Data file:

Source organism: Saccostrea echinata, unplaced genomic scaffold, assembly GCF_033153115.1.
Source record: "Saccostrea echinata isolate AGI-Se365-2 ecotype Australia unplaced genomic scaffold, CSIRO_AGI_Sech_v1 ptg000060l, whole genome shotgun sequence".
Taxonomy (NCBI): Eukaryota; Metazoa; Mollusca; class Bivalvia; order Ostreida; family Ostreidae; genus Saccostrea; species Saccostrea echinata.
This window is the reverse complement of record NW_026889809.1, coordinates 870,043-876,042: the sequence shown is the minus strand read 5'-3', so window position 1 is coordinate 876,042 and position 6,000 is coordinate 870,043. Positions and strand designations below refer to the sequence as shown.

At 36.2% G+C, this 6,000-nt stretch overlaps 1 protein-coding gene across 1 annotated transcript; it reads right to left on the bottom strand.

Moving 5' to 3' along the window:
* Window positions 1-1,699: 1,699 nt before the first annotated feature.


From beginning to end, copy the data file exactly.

Source organism: Saccostrea echinata, unplaced genomic scaffold, assembly GCF_033153115.1.
Source record: "Saccostrea echinata isolate AGI-Se365-2 ecotype Australia unplaced genomic scaffold, CSIRO_AGI_Sech_v1 ptg000060l, whole genome shotgun sequence".
Taxonomy (NCBI): Eukaryota; Metazoa; Mollusca; class Bivalvia; order Ostreida; family Ostreidae; genus Saccostrea; species Saccostrea echinata.
This window is the reverse complement of record NW_026889809.1, coordinates 870,043-876,042: the sequence shown is the minus strand read 5'-3', so window position 1 is coordinate 876,042 and position 6,000 is coordinate 870,043. Positions and strand designations below refer to the sequence as shown.

At 36.2% G+C, this 6,000-nt stretch overlaps 1 protein-coding gene across 1 annotated transcript; it reads right to left on the bottom strand.

Moving 5' to 3' along the window:
* Window positions 1-1,699: 1,699 nt before the first annotated feature.